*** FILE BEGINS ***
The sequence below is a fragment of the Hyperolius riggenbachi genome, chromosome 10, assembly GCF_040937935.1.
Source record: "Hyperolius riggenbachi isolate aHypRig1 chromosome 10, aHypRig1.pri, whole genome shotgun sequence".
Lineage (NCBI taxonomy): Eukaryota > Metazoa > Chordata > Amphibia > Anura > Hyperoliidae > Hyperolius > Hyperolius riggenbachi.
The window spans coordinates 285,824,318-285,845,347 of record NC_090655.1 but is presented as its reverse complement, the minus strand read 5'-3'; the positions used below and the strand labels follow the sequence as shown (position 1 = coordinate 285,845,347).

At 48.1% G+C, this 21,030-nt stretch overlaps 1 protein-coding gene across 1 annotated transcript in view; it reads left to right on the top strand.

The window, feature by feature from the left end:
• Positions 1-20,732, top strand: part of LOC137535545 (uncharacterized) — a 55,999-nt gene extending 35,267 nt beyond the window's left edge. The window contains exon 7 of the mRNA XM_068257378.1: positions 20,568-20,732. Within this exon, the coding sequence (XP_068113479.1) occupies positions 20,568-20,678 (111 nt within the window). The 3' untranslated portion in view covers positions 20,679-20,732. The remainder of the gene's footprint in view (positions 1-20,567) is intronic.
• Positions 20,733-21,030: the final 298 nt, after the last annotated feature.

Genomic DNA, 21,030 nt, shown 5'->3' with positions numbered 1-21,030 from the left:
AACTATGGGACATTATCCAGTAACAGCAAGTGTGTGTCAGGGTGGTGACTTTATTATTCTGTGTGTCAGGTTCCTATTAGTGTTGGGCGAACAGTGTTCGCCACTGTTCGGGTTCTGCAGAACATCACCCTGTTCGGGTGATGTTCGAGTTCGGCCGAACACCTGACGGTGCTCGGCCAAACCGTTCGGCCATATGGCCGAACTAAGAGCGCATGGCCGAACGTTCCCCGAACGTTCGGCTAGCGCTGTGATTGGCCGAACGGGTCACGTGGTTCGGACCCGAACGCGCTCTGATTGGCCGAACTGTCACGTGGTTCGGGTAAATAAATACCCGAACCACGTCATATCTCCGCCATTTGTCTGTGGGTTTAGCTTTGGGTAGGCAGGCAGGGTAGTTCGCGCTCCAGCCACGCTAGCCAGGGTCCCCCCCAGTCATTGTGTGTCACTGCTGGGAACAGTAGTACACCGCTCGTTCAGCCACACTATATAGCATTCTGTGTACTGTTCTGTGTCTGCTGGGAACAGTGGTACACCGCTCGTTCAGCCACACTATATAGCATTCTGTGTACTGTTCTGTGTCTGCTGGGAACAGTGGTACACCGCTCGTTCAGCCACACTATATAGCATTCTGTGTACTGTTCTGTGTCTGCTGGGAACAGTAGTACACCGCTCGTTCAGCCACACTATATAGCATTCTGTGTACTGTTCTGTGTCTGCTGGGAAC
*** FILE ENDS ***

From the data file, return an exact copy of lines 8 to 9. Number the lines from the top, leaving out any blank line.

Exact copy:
• Positions 20,733-21,030: the final 298 nt, after the last annotated feature.

Genomic DNA, 21,030 nt, shown 5'->3' with positions numbered 1-21,030 from the left: